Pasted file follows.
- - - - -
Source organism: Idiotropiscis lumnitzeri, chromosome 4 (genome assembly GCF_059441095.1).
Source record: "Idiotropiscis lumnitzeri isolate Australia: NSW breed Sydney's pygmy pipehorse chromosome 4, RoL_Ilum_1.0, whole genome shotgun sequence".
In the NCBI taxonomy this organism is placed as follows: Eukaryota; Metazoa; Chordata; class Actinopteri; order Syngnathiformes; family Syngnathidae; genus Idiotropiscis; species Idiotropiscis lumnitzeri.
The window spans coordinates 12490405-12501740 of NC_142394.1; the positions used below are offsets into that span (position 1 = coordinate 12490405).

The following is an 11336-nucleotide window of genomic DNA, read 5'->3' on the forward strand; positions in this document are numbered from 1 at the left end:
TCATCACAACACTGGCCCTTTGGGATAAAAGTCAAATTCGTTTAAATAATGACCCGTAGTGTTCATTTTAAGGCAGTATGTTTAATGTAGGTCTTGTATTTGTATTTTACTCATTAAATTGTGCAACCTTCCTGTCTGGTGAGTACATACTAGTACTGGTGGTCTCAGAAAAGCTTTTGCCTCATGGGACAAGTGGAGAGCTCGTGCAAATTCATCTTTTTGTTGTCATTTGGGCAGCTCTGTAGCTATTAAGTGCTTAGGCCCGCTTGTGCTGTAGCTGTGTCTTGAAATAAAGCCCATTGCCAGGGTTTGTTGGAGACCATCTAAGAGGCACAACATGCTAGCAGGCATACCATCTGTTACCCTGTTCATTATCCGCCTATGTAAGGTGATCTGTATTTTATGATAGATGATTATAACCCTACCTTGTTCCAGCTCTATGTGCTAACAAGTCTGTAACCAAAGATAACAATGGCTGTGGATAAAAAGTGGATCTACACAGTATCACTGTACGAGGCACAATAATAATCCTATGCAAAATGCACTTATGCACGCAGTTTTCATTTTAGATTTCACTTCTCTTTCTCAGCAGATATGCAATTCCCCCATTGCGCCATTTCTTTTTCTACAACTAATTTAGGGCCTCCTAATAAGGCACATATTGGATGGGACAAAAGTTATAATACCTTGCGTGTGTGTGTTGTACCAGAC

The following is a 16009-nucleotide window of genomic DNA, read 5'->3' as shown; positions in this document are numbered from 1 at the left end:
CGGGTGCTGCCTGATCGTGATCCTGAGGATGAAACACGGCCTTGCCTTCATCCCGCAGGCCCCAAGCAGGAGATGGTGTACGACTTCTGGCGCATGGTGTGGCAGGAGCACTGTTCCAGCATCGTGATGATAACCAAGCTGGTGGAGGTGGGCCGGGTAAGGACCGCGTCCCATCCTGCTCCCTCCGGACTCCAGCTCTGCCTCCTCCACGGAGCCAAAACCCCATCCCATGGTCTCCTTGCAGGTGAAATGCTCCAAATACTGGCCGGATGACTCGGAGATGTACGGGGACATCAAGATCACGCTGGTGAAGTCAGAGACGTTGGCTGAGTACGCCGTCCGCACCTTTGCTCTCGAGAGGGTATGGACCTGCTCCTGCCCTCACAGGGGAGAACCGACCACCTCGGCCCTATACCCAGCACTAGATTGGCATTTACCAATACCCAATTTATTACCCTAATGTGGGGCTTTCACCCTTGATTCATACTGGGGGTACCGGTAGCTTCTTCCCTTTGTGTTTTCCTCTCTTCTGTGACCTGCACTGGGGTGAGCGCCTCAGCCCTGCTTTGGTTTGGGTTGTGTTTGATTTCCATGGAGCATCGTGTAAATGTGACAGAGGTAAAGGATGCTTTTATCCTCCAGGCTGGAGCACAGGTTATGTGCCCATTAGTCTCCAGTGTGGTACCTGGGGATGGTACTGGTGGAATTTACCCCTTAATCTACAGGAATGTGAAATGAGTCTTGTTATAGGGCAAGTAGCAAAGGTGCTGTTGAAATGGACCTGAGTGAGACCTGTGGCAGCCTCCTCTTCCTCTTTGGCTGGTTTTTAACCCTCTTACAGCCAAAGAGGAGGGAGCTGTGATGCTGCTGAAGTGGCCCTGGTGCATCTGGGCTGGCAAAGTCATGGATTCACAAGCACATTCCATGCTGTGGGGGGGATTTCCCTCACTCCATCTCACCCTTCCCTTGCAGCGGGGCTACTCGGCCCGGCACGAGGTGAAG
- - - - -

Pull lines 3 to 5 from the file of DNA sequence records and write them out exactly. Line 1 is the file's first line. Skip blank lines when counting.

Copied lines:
In the NCBI taxonomy this organism is placed as follows: Eukaryota; Metazoa; Chordata; class Actinopteri; order Syngnathiformes; family Syngnathidae; genus Idiotropiscis; species Idiotropiscis lumnitzeri.
The window spans coordinates 12490405-12501740 of NC_142394.1; the positions used below are offsets into that span (position 1 = coordinate 12490405).

The following is an 11336-nucleotide window of genomic DNA, read 5'->3' on the forward strand; positions in this document are numbered from 1 at the left end: